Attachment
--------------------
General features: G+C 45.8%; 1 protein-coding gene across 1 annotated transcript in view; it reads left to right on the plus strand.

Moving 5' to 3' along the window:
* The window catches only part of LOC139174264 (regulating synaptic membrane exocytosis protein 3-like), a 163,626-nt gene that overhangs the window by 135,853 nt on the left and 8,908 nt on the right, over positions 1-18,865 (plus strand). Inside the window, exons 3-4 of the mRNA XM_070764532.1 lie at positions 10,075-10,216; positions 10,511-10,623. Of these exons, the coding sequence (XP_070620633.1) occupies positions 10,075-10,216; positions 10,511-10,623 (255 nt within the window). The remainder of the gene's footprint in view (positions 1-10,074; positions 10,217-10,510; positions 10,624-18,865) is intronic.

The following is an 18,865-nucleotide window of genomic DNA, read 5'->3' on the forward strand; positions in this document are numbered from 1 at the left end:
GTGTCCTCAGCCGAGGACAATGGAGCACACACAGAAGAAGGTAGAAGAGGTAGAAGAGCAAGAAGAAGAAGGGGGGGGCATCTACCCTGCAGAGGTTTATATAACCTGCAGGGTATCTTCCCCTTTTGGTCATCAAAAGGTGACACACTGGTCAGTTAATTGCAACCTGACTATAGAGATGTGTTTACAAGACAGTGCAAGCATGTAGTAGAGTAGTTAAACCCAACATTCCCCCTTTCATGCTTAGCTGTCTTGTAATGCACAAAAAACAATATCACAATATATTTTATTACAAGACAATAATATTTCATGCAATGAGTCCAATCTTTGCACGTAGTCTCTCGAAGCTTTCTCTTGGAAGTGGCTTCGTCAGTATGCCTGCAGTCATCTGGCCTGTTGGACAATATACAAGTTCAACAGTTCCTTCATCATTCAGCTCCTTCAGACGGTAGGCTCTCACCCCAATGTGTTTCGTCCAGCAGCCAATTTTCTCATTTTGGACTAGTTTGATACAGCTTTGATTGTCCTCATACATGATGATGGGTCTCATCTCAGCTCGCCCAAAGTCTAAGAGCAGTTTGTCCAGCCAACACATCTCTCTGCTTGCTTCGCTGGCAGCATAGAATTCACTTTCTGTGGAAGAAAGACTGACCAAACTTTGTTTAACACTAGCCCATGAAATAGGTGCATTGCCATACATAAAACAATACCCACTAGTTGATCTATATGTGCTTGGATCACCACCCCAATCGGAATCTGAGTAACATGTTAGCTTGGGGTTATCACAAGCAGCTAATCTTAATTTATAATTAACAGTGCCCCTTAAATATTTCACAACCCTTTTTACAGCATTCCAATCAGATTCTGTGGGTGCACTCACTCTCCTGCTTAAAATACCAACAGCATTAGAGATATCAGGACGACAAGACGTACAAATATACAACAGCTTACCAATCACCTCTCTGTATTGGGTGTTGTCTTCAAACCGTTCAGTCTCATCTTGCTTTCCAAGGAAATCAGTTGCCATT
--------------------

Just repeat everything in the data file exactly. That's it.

General features: G+C 45.8%; 1 protein-coding gene across 1 annotated transcript in view; it reads left to right on the plus strand.

Moving 5' to 3' along the window:
* The window catches only part of LOC139174264 (regulating synaptic membrane exocytosis protein 3-like), a 163,626-nt gene that overhangs the window by 135,853 nt on the left and 8,908 nt on the right, over positions 1-18,865 (plus strand). Inside the window, exons 3-4 of the mRNA XM_070764532.1 lie at positions 10,075-10,216; positions 10,511-10,623. Of these exons, the coding sequence (XP_070620633.1) occupies positions 10,075-10,216; positions 10,511-10,623 (255 nt within the window). The remainder of the gene's footprint in view (positions 1-10,074; positions 10,217-10,510; positions 10,624-18,865) is intronic.

The following is an 18,865-nucleotide window of genomic DNA, read 5'->3' on the forward strand; positions in this document are numbered from 1 at the left end:
GTGTCCTCAGCCGAGGACAATGGAGCACACACAGAAGAAGGTAGAAGAGGTAGAAGAGCAAGAAGAAGAAGGGGGGGGCATCTACCCTGCAGAGGTTTATATAACCTGCAGGGTATCTTCCCCTTTTGGTCATCAAAAGGTGACACACTGGTCAGTTAATTGCAACCTGACTATAGAGATGTGTTTACAAGACAGTGCAAGCATGTAGTAGAGTAGTTAAACCCAACATTCCCCCTTTCATGCTTAGCTGTCTTGTAATGCACAAAAAACAATATCACAATATATTTTATTACAAGACAATAATATTTCATGCAATGAGTCCAATCTTTGCACGTAGTCTCTCGAAGCTTTCTCTTGGAAGTGGCTTCGTCAGTATGCCTGCAGTCATCTGGCCTGTTGGACAATATACAAGTTCAACAGTTCCTTCATCATTCAGCTCCTTCAGACGGTAGGCTCTCACCCCAATGTGTTTCGTCCAGCAGCCAATTTTCTCATTTTGGACTAGTTTGATACAGCTTTGATTGTCCTCATACATGATGATGGGTCTCATCTCAGCTCGCCCAAAGTCTAAGAGCAGTTTGTCCAGCCAACACATCTCTCTGCTTGCTTCGCTGGCAGCATAGAATTCACTTTCTGTGGAAGAAAGACTGACCAAACTTTGTTTAACACTAGCCCATGAAATAGGTGCATTGCCATACATAAAACAATACCCACTAGTTGATCTATATGTGCTTGGATCACCACCCCAATCGGAATCTGAGTAACATGTTAGCTTGGGGTTATCACAAGCAGCTAATCTTAATTTATAATTAACAGTGCCCCTTAAATATTTCACAACCCTTTTTACAGCATTCCAATCAGATTCTGTGGGTGCACTCACTCTCCTGCTTAAAATACCAACAGCATTAGAGATATCAGGACGACAAGACGTACAAATATACAACAGCTTACCAATCACCTCTCTGTATTGGGTGTTGTCTTCAAACCGTTCAGTCTCATCTTGCTTTCCAAGGAAATCAGTTGCCATT